Minnesota National Guard Soldiers honor heroes during Best Warrior Competition

CAMP RIPLEY, Minn. – When Army Staff Sgt. Ryan Connolly arrived at the first station of the grueling, eight-mile, Valor Ruck March on March 30, 2023, he was immediately immersed in the history of one of America’s legendary World War II heroes, Army Combat Medic, Pfc. Desmond Doss. He was the first conscientious objector to receive the Medal of Honor for his heroic actions on Nov. 1, 1945, on the island of Okinawa, Japan. To honor the valiant actions of Doss, Connolly used the fireman’s carrying technique to evacuate a simulated casualty 50 yards. Upon completing this task, he continued the march, battling physical exhaustion until arriving at the next station.

A total of five stations were dedicated to Medal of Honor recipients. In addition to Doss, the following were also included: Korean War, Army Pfc. Anthony Kaho’ohanohano; Afghanistan War, Spc. Ty Carter; Iraq War, Sgt. 1st Class Thomas Payne; and Afghanistan War, Air Force Tech. Sgt. John Chapman.
“I think I knew every single one of them,” recounts Army Staff Sgt. Leo Kerfeld who finished first on the ruck march for his group. An Infantryman in the Guard and an educator by trade, he boasts about being very competitive, but his passion is teaching others.

“Whenever I have an opportunity, I share the story of John Chapman with my students.” As a single parent of two young boys, he often uses what little spare time he makes time to listen to these heroic stories and many others, to learn from them and share those lessons with his boys, his students, and the Soldiers under his charge.

In all there were four groups competing in the ruck march totaling 27 participants including male and female, noncommissioned officers (NCOs), and Soldiers, and seven of those representing our international partners from Croatia and Canada. Every Soldier that volunteered or “volun-told” participated for a variety of reasons, but for many it is to see what they are made of.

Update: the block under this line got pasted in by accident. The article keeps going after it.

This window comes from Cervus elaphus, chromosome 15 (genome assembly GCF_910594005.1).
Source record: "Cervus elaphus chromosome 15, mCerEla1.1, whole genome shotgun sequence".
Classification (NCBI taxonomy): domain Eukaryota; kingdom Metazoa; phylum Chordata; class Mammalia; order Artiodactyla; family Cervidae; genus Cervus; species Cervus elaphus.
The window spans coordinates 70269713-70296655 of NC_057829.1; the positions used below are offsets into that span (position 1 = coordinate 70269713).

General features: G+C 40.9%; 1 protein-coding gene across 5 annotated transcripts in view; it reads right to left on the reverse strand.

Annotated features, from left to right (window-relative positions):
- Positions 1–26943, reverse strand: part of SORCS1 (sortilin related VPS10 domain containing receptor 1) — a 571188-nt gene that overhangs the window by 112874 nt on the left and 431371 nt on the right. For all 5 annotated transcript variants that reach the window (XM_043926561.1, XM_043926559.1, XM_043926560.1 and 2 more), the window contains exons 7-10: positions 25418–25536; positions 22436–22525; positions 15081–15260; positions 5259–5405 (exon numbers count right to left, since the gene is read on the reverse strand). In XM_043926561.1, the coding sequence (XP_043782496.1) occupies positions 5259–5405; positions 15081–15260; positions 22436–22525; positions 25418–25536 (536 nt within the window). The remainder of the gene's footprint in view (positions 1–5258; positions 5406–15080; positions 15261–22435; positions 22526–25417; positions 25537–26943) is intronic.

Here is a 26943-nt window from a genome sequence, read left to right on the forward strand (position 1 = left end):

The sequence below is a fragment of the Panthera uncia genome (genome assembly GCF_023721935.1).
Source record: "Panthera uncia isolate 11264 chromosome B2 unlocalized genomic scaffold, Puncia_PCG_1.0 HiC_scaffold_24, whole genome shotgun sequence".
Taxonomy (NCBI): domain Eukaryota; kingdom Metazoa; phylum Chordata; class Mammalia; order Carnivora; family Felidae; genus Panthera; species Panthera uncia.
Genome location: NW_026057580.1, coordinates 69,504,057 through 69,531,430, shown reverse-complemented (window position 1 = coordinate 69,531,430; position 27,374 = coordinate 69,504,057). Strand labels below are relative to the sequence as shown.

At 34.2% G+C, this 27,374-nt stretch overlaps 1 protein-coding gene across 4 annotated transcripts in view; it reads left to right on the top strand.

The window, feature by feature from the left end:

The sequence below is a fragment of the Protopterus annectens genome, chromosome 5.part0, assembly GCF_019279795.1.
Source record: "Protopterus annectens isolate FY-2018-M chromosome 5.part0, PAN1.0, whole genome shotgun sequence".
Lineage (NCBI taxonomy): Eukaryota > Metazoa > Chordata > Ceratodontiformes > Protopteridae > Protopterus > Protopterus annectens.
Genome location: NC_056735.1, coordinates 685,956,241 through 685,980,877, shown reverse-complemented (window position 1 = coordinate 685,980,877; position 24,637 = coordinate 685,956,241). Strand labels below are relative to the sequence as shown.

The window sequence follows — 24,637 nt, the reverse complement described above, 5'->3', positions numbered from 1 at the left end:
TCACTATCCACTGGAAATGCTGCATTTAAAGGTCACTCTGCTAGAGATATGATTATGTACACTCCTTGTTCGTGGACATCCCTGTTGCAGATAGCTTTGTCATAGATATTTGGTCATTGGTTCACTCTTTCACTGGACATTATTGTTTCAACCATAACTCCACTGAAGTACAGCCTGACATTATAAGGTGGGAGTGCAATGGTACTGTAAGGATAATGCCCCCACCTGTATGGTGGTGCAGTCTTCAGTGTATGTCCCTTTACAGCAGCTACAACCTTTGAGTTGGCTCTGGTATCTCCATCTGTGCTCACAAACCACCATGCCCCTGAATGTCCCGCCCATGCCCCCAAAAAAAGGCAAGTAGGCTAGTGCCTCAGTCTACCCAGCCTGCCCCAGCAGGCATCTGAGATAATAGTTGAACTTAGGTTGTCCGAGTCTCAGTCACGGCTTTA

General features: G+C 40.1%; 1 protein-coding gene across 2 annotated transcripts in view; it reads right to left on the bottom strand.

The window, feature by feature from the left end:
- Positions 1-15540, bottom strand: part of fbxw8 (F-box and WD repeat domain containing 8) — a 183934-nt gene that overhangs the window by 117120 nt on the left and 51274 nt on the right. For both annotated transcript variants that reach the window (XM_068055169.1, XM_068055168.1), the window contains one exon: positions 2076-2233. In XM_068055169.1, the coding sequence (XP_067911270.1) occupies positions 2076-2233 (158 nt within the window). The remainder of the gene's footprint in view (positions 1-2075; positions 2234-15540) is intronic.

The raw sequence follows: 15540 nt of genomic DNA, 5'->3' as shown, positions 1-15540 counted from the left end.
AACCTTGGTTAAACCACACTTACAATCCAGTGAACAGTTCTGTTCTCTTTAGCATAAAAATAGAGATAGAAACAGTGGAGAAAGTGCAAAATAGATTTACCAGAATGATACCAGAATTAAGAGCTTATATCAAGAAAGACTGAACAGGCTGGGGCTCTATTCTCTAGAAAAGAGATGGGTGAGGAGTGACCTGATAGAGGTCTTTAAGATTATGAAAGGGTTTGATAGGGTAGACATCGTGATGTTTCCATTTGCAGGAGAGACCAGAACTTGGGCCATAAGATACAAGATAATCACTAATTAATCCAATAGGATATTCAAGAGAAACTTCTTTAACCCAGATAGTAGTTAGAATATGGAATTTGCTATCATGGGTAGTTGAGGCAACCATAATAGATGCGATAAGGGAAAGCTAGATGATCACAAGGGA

For Sergeant Jordan Thompson, she finds value in being here and sees it as an opportunity to learn and grow. For someone that used to struggle with passing the Army’s physical fitness test, she found pushing through challenges has helped her build self confidence and putting herself out there show others that she can shine even as a female NCO in a male dominated battalion, “being a female in an Infantry company, it does motivate you to prove you do belong and do everything they can”, said Thompson.

Competing in physically and mentally challenging events like the Best Warrior Competition is not new for Staff Sergeant Ryan Connolly. A recruiter for the Minnesota Army National Guard, he has also competed in the Army 10-miler and the French Desert Commando Course. When ask about what he hopes to gain from this experience he quoted a phrase he had heard before, “you don’t lose, you either win or you learn.”

The Army National Guard Best Warrior Competition is a four-day competition that tests competitors on their Army knowledge. The competition includes an appearance board, written exams and essays, the Army Combat Fitness Test, weapons qualifications, medical evacuation tasks, an obstacle course, a live fire exercise, and the “Valor Ruck” march. At the conclusion of this year’s competition one noncommissioned officer and Soldier advances to compete at the Region IV Best Warrior Competition hosted by the Ohio National Guard in May. For Staff Sergeant Kerfeld his competitiveness paid off and won the Non-commissioned Officer of the Year category – Congratulations on your accomplishment!

By Col. Eduardo Suárez
Minnesota National Guard